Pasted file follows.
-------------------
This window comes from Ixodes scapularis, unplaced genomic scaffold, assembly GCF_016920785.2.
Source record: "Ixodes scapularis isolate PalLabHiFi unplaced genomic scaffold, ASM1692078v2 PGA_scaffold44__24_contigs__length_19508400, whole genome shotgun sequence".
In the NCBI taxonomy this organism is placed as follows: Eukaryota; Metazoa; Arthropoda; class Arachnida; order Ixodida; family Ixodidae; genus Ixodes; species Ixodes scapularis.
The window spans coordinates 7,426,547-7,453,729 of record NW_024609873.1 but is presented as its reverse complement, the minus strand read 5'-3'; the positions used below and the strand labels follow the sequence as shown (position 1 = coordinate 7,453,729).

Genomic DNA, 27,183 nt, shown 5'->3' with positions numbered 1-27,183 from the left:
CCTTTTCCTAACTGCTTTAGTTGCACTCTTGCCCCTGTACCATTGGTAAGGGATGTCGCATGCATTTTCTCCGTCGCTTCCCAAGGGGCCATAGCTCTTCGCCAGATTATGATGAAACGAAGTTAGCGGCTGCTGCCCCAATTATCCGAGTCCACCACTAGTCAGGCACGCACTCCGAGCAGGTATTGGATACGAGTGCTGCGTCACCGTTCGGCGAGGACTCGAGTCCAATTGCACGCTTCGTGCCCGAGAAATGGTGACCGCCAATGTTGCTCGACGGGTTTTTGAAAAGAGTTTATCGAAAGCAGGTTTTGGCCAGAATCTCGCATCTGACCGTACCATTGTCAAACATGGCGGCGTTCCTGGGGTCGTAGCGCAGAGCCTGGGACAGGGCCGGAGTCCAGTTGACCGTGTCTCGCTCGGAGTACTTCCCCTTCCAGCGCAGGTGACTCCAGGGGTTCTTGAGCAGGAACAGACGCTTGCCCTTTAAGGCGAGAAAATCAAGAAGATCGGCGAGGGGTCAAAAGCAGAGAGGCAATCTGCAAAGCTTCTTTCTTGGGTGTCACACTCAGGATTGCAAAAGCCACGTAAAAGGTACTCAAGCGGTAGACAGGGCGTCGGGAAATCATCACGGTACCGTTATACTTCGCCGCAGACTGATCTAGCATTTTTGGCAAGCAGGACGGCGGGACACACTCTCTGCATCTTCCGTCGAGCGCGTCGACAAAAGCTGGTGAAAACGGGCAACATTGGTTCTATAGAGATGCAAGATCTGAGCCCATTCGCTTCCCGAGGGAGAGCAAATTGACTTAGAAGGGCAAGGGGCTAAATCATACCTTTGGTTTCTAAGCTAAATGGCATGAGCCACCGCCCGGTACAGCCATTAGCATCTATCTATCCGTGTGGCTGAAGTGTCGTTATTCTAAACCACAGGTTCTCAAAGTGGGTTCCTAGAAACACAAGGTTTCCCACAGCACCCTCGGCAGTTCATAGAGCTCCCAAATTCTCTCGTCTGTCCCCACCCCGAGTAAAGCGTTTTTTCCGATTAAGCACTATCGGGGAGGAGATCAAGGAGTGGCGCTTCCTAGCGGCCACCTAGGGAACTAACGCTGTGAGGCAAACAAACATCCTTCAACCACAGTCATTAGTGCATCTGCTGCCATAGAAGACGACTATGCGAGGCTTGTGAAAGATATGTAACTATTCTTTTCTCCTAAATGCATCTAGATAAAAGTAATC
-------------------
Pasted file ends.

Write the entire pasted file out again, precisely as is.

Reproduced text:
This window comes from Ixodes scapularis, unplaced genomic scaffold, assembly GCF_016920785.2.
Source record: "Ixodes scapularis isolate PalLabHiFi unplaced genomic scaffold, ASM1692078v2 PGA_scaffold44__24_contigs__length_19508400, whole genome shotgun sequence".
In the NCBI taxonomy this organism is placed as follows: Eukaryota; Metazoa; Arthropoda; class Arachnida; order Ixodida; family Ixodidae; genus Ixodes; species Ixodes scapularis.
The window spans coordinates 7,426,547-7,453,729 of record NW_024609873.1 but is presented as its reverse complement, the minus strand read 5'-3'; the positions used below and the strand labels follow the sequence as shown (position 1 = coordinate 7,453,729).

Genomic DNA, 27,183 nt, shown 5'->3' with positions numbered 1-27,183 from the left:
CCTTTTCCTAACTGCTTTAGTTGCACTCTTGCCCCTGTACCATTGGTAAGGGATGTCGCATGCATTTTCTCCGTCGCTTCCCAAGGGGCCATAGCTCTTCGCCAGATTATGATGAAACGAAGTTAGCGGCTGCTGCCCCAATTATCCGAGTCCACCACTAGTCAGGCACGCACTCCGAGCAGGTATTGGATACGAGTGCTGCGTCACCGTTCGGCGAGGACTCGAGTCCAATTGCACGCTTCGTGCCCGAGAAATGGTGACCGCCAATGTTGCTCGACGGGTTTTTGAAAAGAGTTTATCGAAAGCAGGTTTTGGCCAGAATCTCGCATCTGACCGTACCATTGTCAAACATGGCGGCGTTCCTGGGGTCGTAGCGCAGAGCCTGGGACAGGGCCGGAGTCCAGTTGACCGTGTCTCGCTCGGAGTACTTCCCCTTCCAGCGCAGGTGACTCCAGGGGTTCTTGAGCAGGAACAGACGCTTGCCCTTTAAGGCGAGAAAATCAAGAAGATCGGCGAGGGGTCAAAAGCAGAGAGGCAATCTGCAAAGCTTCTTTCTTGGGTGTCACACTCAGGATTGCAAAAGCCACGTAAAAGGTACTCAAGCGGTAGACAGGGCGTCGGGAAATCATCACGGTACCGTTATACTTCGCCGCAGACTGATCTAGCATTTTTGGCAAGCAGGACGGCGGGACACACTCTCTGCATCTTCCGTCGAGCGCGTCGACAAAAGCTGGTGAAAACGGGCAACATTGGTTCTATAGAGATGCAAGATCTGAGCCCATTCGCTTCCCGAGGGAGAGCAAATTGACTTAGAAGGGCAAGGGGCTAAATCATACCTTTGGTTTCTAAGCTAAATGGCATGAGCCACCGCCCGGTACAGCCATTAGCATCTATCTATCCGTGTGGCTGAAGTGTCGTTATTCTAAACCACAGGTTCTCAAAGTGGGTTCCTAGAAACACAAGGTTTCCCACAGCACCCTCGGCAGTTCATAGAGCTCCCAAATTCTCTCGTCTGTCCCCACCCCGAGTAAAGCGTTTTTTCCGATTAAGCACTATCGGGGAGGAGATCAAGGAGTGGCGCTTCCTAGCGGCCACCTAGGGAACTAACGCTGTGAGGCAAACAAACATCCTTCAACCACAGTCATTAGTGCATCTGCTGCCATAGAAGACGACTATGCGAGGCTTGTGAAAGATATGTAACTATTCTTTTCTCCTAAATGCATCTAGATAAAAGTAATC